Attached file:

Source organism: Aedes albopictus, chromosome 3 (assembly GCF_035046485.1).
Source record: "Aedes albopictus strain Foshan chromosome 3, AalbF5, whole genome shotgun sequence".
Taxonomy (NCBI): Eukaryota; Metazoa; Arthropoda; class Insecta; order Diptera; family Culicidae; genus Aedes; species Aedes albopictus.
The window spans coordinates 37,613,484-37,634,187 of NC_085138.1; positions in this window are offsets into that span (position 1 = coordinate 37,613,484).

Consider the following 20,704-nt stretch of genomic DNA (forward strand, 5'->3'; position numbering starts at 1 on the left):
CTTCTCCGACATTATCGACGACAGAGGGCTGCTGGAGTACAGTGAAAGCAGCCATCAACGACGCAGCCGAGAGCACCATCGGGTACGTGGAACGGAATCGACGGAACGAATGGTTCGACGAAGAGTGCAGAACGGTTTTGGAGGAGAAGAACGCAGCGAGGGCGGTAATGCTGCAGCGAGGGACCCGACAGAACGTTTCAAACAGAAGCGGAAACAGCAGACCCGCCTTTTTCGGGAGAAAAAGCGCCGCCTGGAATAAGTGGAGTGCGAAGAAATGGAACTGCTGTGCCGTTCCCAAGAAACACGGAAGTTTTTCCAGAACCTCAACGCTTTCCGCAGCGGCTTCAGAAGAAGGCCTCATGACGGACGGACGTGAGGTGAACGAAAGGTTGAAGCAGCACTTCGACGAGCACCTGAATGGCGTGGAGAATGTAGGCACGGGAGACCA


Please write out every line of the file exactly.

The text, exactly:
Source organism: Aedes albopictus, chromosome 3 (assembly GCF_035046485.1).
Source record: "Aedes albopictus strain Foshan chromosome 3, AalbF5, whole genome shotgun sequence".
Taxonomy (NCBI): Eukaryota; Metazoa; Arthropoda; class Insecta; order Diptera; family Culicidae; genus Aedes; species Aedes albopictus.
The window spans coordinates 37,613,484-37,634,187 of NC_085138.1; positions in this window are offsets into that span (position 1 = coordinate 37,613,484).

Consider the following 20,704-nt stretch of genomic DNA (forward strand, 5'->3'; position numbering starts at 1 on the left):
CTTCTCCGACATTATCGACGACAGAGGGCTGCTGGAGTACAGTGAAAGCAGCCATCAACGACGCAGCCGAGAGCACCATCGGGTACGTGGAACGGAATCGACGGAACGAATGGTTCGACGAAGAGTGCAGAACGGTTTTGGAGGAGAAGAACGCAGCGAGGGCGGTAATGCTGCAGCGAGGGACCCGACAGAACGTTTCAAACAGAAGCGGAAACAGCAGACCCGCCTTTTTCGGGAGAAAAAGCGCCGCCTGGAATAAGTGGAGTGCGAAGAAATGGAACTGCTGTGCCGTTCCCAAGAAACACGGAAGTTTTTCCAGAACCTCAACGCTTTCCGCAGCGGCTTCAGAAGAAGGCCTCATGACGGACGGACGTGAGGTGAACGAAAGGTTGAAGCAGCACTTCGACGAGCACCTGAATGGCGTGGAGAATGTAGGCACGGGAGACCA